Although there are many problems involved in planning the development of a new application, the actual roadmap – in terms of hours and resources involved – is quite unpredictable. With so many variables, such as maintaining and integrating legacy applications, sourcing talent, addressing issues in legacy and new applications, and ever-evolving employee and customer sentiment, it’s difficult to deliver value to all stakeholders involved and run a profitable business at a time when same Clearly, businesses that are agile – whether in sourcing resources based on demand or dealing with customer problems – thrive and stay ahead of their competition. However, this is easier said than done. Raise your hand if any of the following scenarios sound familiar:
First: You are forced to keep the old version of the Application when the customer migrates
You’ve developed a new version of your application from scratch, happily announced its release, and are all set to help your customers migrate. However, they take their own sweet time. You had imagined weeks, maybe months, but now it’s years, and the migration is still going on.
You’re stuck defending old apps because you obviously can’t abandon your customers. You understand that they have their own constraints and are committed to providing them with value regardless of the version of the application they are using. However, this involves maintaining old applications for which you must keep the source.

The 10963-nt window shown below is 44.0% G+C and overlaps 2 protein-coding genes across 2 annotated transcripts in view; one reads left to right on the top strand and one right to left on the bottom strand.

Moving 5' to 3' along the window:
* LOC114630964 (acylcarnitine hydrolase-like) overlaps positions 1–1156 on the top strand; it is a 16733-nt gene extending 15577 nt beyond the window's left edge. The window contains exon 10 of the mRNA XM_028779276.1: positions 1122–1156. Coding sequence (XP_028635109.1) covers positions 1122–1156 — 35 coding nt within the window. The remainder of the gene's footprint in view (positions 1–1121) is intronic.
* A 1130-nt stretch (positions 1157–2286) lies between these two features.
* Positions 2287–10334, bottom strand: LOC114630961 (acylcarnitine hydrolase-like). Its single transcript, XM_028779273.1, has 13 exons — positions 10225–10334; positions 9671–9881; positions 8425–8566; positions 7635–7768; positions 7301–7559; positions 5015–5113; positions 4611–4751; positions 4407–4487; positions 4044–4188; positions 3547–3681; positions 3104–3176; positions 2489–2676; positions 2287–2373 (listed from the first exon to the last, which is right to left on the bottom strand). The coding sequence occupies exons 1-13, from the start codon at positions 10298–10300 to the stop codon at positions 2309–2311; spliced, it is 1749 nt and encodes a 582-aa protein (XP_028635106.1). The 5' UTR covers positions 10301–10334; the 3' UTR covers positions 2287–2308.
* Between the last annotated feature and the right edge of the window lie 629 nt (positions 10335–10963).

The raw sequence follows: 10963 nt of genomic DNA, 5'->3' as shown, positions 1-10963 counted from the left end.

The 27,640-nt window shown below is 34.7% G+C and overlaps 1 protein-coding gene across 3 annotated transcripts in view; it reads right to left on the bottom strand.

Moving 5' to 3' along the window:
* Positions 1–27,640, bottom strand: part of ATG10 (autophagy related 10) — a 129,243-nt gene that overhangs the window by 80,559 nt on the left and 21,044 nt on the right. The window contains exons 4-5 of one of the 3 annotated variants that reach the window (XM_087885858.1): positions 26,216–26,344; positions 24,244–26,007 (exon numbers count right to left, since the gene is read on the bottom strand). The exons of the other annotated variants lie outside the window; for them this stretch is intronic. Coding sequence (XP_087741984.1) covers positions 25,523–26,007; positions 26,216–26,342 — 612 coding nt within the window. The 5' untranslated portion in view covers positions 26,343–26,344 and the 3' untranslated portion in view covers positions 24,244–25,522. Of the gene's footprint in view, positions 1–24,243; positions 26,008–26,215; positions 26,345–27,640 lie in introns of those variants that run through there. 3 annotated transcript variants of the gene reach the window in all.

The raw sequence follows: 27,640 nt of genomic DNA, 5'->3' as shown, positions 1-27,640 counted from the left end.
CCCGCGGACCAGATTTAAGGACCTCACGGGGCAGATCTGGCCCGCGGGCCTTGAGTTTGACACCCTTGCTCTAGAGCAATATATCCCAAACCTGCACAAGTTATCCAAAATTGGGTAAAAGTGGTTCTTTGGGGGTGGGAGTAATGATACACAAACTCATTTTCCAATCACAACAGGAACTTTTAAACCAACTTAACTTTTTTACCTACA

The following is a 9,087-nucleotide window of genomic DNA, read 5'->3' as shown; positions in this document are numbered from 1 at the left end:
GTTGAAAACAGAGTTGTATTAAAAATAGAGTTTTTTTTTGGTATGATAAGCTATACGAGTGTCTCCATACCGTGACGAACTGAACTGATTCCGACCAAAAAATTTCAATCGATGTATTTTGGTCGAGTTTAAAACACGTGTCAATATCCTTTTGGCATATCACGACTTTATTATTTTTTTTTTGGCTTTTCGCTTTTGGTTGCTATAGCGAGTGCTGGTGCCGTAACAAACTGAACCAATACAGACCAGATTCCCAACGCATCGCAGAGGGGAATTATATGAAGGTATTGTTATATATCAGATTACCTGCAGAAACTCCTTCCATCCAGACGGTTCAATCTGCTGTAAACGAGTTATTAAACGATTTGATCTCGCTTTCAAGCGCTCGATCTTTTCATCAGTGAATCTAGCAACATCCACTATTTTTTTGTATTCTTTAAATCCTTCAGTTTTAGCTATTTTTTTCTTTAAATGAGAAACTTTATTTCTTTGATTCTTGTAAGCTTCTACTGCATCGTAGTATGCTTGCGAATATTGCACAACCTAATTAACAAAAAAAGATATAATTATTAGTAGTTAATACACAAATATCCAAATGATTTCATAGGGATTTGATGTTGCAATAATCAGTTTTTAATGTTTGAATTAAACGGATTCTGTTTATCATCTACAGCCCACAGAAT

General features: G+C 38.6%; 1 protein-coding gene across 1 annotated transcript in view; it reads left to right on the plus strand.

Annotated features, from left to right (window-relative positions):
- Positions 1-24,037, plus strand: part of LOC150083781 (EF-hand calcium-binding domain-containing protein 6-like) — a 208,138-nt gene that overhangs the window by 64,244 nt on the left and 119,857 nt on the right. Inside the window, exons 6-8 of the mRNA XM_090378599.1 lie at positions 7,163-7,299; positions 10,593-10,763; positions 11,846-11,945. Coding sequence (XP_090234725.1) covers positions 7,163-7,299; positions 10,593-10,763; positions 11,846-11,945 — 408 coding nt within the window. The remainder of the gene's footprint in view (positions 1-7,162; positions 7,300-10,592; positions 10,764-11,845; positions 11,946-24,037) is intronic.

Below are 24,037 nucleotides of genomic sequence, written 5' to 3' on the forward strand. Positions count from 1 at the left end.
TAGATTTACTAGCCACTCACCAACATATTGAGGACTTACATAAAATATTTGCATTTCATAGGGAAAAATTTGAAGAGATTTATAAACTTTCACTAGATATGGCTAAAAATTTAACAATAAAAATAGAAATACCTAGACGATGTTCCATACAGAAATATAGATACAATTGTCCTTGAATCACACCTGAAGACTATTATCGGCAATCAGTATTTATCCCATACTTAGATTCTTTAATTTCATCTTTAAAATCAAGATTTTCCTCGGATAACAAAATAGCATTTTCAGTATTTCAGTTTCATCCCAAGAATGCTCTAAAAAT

Second: You’re torn between ‘hardening’ your new release and working on the next idea
It hasn’t been long since you released your latest product and you’re already toying with the idea of developing the next product. However, the only challenge is that you have to move your developers to a new project even if the latest release is a ‘hardening’.
It is a difficult choice. Should you be mobilizing your team to work on the next idea without the resources allocated to addressing emerging problems in a new product? Or should you wait for your new product to be optimized for months or years before moving on to the next idea? First, you risk damaging your reputation. In the latter, you risk losing the idea from the competition, or the idea itself becoming irrelevant all the time. Regardless of the choices you make your business suffers one way or another.
Third: You can’t get developers excited about data transformation maintenance
Working with frequently changing or inconsistent customer or vendor data requires continuous data / schema mapping during and post-implementation. This requires some technical ability but is not really a fulfilling role for many developers. Also, it’s not about new apps or old apps – it’s generally an ongoing requirement. For example, new vendors can share data in new formats. Or something could break with a particular data set. Mapping that new data is not that difficult, but the needs for that data often change. It is difficult to scale up quickly and get contractors or get existing employees to do these tasks.
Fourth: You have a resource problem
The amount of work during software development is not always consistent and predictable. You can’t always predict the busy phases of coding, testing, and discussion. Your team may be overstretched during that phase.
Often times this is due to unprepared business needs or a rush to implement a new release. In extreme cases, developers can work around 80 hours a week. Such phases are interspersed with periods of relative calm when they have nothing to do and feel bored. Such a situation causes an unfair work-life balance leading to career disappointment and even health problems.
The solution: Find the right technical support partner.
Imagine not having to go the distance alone – having resources that can take on extra workload when needed, get help on demand, and even do all the boring work for you while you focus on your passion project. That’s how valuable technical support services are.
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